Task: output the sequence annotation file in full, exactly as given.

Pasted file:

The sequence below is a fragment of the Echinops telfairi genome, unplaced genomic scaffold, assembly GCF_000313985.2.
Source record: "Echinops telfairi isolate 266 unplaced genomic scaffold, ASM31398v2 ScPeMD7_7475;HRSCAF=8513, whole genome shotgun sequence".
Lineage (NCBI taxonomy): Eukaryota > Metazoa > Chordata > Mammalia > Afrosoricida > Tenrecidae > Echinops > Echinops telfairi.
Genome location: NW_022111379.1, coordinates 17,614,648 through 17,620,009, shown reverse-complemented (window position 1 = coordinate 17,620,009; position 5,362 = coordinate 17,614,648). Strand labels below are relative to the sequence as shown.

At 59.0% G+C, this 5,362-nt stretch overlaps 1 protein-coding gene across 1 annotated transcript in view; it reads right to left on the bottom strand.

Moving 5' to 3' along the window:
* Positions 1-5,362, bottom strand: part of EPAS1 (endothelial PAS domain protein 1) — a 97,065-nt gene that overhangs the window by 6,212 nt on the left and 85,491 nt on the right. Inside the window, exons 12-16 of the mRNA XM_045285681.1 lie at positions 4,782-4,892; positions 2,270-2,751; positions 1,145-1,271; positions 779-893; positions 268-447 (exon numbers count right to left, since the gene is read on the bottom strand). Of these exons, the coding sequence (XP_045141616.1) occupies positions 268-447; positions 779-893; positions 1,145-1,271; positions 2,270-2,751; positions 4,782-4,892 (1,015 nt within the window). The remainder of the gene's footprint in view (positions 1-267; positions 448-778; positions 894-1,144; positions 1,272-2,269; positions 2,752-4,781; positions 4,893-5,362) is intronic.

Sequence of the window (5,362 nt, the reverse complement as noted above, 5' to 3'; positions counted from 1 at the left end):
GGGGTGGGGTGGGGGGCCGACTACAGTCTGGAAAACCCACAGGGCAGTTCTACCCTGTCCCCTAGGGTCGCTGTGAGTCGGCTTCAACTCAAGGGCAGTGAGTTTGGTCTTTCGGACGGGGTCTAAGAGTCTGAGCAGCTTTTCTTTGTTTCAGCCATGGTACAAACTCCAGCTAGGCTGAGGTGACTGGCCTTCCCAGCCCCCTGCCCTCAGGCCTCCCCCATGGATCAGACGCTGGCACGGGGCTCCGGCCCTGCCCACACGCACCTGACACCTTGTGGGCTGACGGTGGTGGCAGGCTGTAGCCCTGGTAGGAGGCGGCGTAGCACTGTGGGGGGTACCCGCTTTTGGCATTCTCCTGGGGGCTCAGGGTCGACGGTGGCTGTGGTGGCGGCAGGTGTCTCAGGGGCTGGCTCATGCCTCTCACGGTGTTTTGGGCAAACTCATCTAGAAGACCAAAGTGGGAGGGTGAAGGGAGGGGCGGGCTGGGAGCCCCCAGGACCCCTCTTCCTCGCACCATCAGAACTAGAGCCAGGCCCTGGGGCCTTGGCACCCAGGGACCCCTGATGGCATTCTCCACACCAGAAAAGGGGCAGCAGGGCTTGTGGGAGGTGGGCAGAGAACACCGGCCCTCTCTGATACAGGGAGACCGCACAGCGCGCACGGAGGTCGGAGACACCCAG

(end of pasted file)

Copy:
The sequence below is a fragment of the Echinops telfairi genome, unplaced genomic scaffold, assembly GCF_000313985.2.
Source record: "Echinops telfairi isolate 266 unplaced genomic scaffold, ASM31398v2 ScPeMD7_7475;HRSCAF=8513, whole genome shotgun sequence".
Lineage (NCBI taxonomy): Eukaryota > Metazoa > Chordata > Mammalia > Afrosoricida > Tenrecidae > Echinops > Echinops telfairi.
Genome location: NW_022111379.1, coordinates 17,614,648 through 17,620,009, shown reverse-complemented (window position 1 = coordinate 17,620,009; position 5,362 = coordinate 17,614,648). Strand labels below are relative to the sequence as shown.

At 59.0% G+C, this 5,362-nt stretch overlaps 1 protein-coding gene across 1 annotated transcript in view; it reads right to left on the bottom strand.

Moving 5' to 3' along the window:
* Positions 1-5,362, bottom strand: part of EPAS1 (endothelial PAS domain protein 1) — a 97,065-nt gene that overhangs the window by 6,212 nt on the left and 85,491 nt on the right. Inside the window, exons 12-16 of the mRNA XM_045285681.1 lie at positions 4,782-4,892; positions 2,270-2,751; positions 1,145-1,271; positions 779-893; positions 268-447 (exon numbers count right to left, since the gene is read on the bottom strand). Of these exons, the coding sequence (XP_045141616.1) occupies positions 268-447; positions 779-893; positions 1,145-1,271; positions 2,270-2,751; positions 4,782-4,892 (1,015 nt within the window). The remainder of the gene's footprint in view (positions 1-267; positions 448-778; positions 894-1,144; positions 1,272-2,269; positions 2,752-4,781; positions 4,893-5,362) is intronic.

Sequence of the window (5,362 nt, the reverse complement as noted above, 5' to 3'; positions counted from 1 at the left end):
GGGGTGGGGTGGGGGGCCGACTACAGTCTGGAAAACCCACAGGGCAGTTCTACCCTGTCCCCTAGGGTCGCTGTGAGTCGGCTTCAACTCAAGGGCAGTGAGTTTGGTCTTTCGGACGGGGTCTAAGAGTCTGAGCAGCTTTTCTTTGTTTCAGCCATGGTACAAACTCCAGCTAGGCTGAGGTGACTGGCCTTCCCAGCCCCCTGCCCTCAGGCCTCCCCCATGGATCAGACGCTGGCACGGGGCTCCGGCCCTGCCCACACGCACCTGACACCTTGTGGGCTGACGGTGGTGGCAGGCTGTAGCCCTGGTAGGAGGCGGCGTAGCACTGTGGGGGGTACCCGCTTTTGGCATTCTCCTGGGGGCTCAGGGTCGACGGTGGCTGTGGTGGCGGCAGGTGTCTCAGGGGCTGGCTCATGCCTCTCACGGTGTTTTGGGCAAACTCATCTAGAAGACCAAAGTGGGAGGGTGAAGGGAGGGGCGGGCTGGGAGCCCCCAGGACCCCTCTTCCTCGCACCATCAGAACTAGAGCCAGGCCCTGGGGCCTTGGCACCCAGGGACCCCTGATGGCATTCTCCACACCAGAAAAGGGGCAGCAGGGCTTGTGGGAGGTGGGCAGAGAACACCGGCCCTCTCTGATACAGGGAGACCGCACAGCGCGCACGGAGGTCGGAGACACCCAG